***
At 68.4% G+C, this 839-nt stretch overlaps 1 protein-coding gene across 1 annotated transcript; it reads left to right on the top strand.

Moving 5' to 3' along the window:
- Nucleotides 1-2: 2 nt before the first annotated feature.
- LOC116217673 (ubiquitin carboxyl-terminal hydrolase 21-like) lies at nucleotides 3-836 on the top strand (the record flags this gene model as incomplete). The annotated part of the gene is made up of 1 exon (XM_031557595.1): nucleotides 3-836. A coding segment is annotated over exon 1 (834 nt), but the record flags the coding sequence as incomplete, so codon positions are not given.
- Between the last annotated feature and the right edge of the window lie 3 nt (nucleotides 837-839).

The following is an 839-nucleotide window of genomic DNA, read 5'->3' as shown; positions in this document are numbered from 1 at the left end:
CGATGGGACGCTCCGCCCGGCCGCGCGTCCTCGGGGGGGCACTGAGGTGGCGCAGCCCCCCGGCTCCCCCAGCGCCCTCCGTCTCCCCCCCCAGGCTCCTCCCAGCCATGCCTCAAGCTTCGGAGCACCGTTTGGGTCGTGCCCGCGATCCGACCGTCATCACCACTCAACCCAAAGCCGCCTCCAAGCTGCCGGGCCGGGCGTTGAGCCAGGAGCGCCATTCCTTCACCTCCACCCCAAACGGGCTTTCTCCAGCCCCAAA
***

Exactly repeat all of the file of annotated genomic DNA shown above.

At 68.4% G+C, this 839-nt stretch overlaps 1 protein-coding gene across 1 annotated transcript; it reads left to right on the top strand.

Moving 5' to 3' along the window:
- Nucleotides 1-2: 2 nt before the first annotated feature.
- LOC116217673 (ubiquitin carboxyl-terminal hydrolase 21-like) lies at nucleotides 3-836 on the top strand (the record flags this gene model as incomplete). The annotated part of the gene is made up of 1 exon (XM_031557595.1): nucleotides 3-836. A coding segment is annotated over exon 1 (834 nt), but the record flags the coding sequence as incomplete, so codon positions are not given.
- Between the last annotated feature and the right edge of the window lie 3 nt (nucleotides 837-839).

The following is an 839-nucleotide window of genomic DNA, read 5'->3' as shown; positions in this document are numbered from 1 at the left end:
CGATGGGACGCTCCGCCCGGCCGCGCGTCCTCGGGGGGGCACTGAGGTGGCGCAGCCCCCCGGCTCCCCCAGCGCCCTCCGTCTCCCCCCCCAGGCTCCTCCCAGCCATGCCTCAAGCTTCGGAGCACCGTTTGGGTCGTGCCCGCGATCCGACCGTCATCACCACTCAACCCAAAGCCGCCTCCAAGCTGCCGGGCCGGGCGTTGAGCCAGGAGCGCCATTCCTTCACCTCCACCCCAAACGGGCTTTCTCCAGCCCCAAA